Now our daughters are older and their pale, grey daddy is more in the pink. He still has to be careful though. Humid days wipe him out and when he gets a cold he looks so terrible, I want to follow him around with a stretcher.

Medication helps dilate his blood vessels, so his heart doesn’t have to work as hard at its job. But if his condition significantly worsens, there aren’t a whole lot of options before the last resort—heart transplantation.

I try not to think too much about that and try to follow his lead and live each day with grace. I’m deeply grateful to the University of Ottawa Heart Institute for their care over the last five years.

Because the heart institute has given us so much, we want to give back. We’ll be participating in the Medtronic Bike for Beats in Ottawa/Gatineau Park on Sept.26, 2010 to raise money for  the institute. Please donate and support my quest to raise $500.

I’ll be riding in the 50-km event with Oli, nagging him all the while to slow down.

May 10

I don’t wanna be roadkill

Cycling safety is a two-way street, I kept thinking over and over Wednesday night as I pedaled along with a funeral cortege of hundreds of cyclists on the streets of Hull, in the annual Tour du Silence.

I wore a black armband and thought of the two promising athletes that I knew who were killed years ago on training rides.

Red armbands commemorate the injured. Beside me, sporting his red swath of cloth was my husband. He was hit by an SUV two years ago and managed to hobble away, bent bike and all.  He was one lucky cyclist.

Cyclists gathered for speeches before the ride.

But there are many who are not. The recent crash in Rougement, Quebec that killed three triathletes was very sobering. Then there were the riders injured on March Road last year and most recently, a teenager on a bike, who was killed by a motorcycle on Sunday.

Whenever cycling safety comes up, it seems to bring out the worst in both sides of the debate. Is there really any such thing as a road that’s safe for people?

For everyone one who knows a cyclist who was killed on the road, I bet there are many more who know drivers and passengers who’ve died in car crashes.

As I looked around me Wednesday, I noted that the vast majority of people I was riding with are also drivers. We’re taxpayers. We have a right to the road too. But with rights come responsibilities, just as with driving motor vehicles there are responsibilities. And responsibilities on drivers can be heavy indeed.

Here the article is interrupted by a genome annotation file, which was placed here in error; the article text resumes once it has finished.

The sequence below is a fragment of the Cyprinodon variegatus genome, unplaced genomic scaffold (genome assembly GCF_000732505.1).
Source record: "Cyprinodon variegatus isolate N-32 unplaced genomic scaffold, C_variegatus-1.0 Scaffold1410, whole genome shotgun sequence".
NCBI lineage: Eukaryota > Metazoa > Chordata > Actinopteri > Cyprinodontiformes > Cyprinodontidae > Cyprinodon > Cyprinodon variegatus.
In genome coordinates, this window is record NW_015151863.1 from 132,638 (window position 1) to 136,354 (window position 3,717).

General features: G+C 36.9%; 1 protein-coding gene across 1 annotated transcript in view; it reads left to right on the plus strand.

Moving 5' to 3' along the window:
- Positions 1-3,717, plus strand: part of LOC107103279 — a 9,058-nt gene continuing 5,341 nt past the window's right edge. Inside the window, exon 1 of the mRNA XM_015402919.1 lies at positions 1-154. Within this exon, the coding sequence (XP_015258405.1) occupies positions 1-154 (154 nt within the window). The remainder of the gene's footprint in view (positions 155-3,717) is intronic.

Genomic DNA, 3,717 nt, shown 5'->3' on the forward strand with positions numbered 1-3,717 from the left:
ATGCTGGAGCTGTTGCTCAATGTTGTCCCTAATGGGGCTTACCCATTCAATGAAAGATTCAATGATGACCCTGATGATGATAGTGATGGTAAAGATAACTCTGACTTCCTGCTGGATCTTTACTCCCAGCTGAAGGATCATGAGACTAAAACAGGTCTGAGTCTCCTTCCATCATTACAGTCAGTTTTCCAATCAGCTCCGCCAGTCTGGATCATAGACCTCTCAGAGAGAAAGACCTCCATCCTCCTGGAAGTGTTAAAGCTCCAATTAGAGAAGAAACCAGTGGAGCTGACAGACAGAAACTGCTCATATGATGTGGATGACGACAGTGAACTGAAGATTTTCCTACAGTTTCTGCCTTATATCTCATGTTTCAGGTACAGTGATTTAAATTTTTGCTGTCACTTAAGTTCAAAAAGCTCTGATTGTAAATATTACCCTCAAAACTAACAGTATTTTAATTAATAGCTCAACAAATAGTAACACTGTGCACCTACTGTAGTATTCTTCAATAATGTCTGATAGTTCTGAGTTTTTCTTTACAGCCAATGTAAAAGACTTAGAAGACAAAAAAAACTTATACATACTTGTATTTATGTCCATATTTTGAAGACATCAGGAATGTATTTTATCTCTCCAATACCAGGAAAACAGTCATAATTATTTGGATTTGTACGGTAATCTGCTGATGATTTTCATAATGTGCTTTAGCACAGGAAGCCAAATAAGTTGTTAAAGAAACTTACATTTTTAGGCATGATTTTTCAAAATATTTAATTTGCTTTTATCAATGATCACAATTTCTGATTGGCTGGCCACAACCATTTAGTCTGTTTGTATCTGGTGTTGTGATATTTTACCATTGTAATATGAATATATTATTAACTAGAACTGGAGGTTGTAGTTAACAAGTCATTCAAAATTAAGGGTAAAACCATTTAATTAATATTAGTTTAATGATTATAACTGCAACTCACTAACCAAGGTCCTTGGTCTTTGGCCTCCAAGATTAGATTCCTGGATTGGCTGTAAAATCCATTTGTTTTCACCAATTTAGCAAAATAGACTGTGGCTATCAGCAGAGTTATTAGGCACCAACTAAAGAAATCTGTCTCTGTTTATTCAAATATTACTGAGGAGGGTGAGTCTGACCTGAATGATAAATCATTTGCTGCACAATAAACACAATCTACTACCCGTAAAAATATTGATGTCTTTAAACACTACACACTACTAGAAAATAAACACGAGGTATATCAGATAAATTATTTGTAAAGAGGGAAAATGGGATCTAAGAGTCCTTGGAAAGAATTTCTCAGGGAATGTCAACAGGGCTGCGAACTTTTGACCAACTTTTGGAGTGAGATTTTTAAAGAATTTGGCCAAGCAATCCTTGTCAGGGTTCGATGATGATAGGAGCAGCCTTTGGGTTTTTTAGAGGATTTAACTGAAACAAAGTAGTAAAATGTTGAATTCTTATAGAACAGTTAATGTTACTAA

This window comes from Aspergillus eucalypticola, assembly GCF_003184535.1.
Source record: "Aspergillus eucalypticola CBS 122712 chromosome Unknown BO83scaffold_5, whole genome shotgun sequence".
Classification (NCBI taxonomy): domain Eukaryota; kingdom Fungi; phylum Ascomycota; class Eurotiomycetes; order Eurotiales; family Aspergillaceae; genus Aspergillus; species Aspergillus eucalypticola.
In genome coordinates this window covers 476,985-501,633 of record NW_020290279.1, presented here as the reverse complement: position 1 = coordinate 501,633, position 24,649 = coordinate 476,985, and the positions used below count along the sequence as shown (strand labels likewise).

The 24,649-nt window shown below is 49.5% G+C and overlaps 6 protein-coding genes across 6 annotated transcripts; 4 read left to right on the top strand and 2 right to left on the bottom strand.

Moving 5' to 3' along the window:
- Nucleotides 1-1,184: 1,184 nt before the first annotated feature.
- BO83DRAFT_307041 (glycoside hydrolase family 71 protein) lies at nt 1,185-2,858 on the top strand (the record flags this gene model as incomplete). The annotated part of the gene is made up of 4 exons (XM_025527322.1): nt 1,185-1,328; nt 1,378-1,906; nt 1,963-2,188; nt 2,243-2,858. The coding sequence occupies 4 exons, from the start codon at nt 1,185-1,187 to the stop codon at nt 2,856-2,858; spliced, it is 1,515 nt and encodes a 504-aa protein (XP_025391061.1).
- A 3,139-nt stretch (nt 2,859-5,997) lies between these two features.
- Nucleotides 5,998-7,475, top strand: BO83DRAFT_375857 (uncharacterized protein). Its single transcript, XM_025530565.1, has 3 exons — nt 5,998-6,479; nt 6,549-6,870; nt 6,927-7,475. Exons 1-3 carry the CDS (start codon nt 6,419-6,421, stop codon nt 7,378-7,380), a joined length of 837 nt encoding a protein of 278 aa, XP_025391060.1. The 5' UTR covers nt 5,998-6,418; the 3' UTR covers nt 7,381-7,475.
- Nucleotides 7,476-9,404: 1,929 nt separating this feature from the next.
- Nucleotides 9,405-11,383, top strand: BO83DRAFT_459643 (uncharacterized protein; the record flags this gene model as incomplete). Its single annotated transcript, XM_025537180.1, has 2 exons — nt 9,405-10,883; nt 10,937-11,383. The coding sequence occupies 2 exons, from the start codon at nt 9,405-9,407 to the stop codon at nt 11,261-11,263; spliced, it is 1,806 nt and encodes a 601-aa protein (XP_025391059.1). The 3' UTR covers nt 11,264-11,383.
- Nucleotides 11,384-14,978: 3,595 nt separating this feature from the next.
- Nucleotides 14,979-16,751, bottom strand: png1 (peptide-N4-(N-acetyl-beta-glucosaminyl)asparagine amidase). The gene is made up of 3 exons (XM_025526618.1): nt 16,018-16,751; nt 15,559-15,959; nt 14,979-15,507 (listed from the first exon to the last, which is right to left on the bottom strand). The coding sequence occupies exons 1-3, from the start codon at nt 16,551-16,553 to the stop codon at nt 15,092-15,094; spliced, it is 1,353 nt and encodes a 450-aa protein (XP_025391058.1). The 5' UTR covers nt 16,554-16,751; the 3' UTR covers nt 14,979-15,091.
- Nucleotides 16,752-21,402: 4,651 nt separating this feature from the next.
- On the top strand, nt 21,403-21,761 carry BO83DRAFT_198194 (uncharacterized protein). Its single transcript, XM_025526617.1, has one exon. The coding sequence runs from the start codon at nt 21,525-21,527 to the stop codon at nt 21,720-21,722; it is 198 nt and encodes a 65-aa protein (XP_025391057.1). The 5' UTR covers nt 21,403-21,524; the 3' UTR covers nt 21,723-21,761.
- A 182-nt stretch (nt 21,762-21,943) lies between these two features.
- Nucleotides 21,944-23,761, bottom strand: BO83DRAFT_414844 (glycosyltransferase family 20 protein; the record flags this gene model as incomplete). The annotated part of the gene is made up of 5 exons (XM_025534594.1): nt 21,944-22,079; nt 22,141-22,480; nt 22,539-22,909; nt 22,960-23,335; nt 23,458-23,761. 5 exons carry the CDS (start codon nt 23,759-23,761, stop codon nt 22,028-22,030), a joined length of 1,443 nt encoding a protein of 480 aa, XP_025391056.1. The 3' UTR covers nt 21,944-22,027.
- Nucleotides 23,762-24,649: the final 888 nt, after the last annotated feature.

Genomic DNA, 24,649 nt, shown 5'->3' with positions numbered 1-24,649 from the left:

As a driver, I can tell you I’ve had moments of inattention. I’m just grateful that no one was hurt or injured in those moments. And all it takes is a moment to ruin people’s lives and your own forever. One life-changing moment and the death or severe injuries of others are on your conscience whether you were at fault or not.

As a cyclist, I’ve also have moments of inattention. One recently led to a speed misjudgment on a corner and a nasty case of road rash. I’m lucky it didn’t happen in front of oncoming traffic.

Cyclists observe an angry motorist going by. I hate to generalize, but in my experience pickup truck drivers seem to like cyclists least of all.

As a driver, you need to be prepared to make split-second decisions. As a cyclist, you must follow the traffic rules and ride in a predictable, courteous way.

Most drivers are very good to me and I return the favour whether I’m in my car or on my bike. But there are those who aren’t so responsible on two and four wheels.

I’ve seen cyclists blow red lights, eschew lights while riding at night and ride the wrong way down streets.

While on my bike, I’ve been run off the road by a dump truck driver who was angry that I road my mountain bike on private trails near his quarry. Mine was an honest mistake. I saw no signage; his was a deliberate and dangerous attempt on my life.

I’ve had beer bottles chucked at my head and profanities screeched in my face by passing motorists.

In a crash involving a bike and a car, is there really any question of who will emerge the victor? Must there be winners and losers in this?

Let’s all be safe and kind to each other out there. After all, we all play on the same team. You know. The human one.

Apr 10

Give bad feelings the boot

Retail therapy is a fine complement to dynamic cycle-therapy, I’ve found.

Before my Mallorcan adventure, I was contemplating intense psychotherapy and some pharmacological helpers to combat anxiety brought on by grief and years of unrelenting stress.

But now I’m cured! I figure with all the money I saved in psychiatrist fees, I could do this trip annually until 2050, but my husband doesn’t agree.

Let’s see how long the good feelings last. Souvenirs can be a great spirit booster. So here’s a little tour of my keepsakes.


Mallorca: the olives, the bread, the aioli, the footwear! Oh yeah, the cycling and bike stores are pretty awesome too.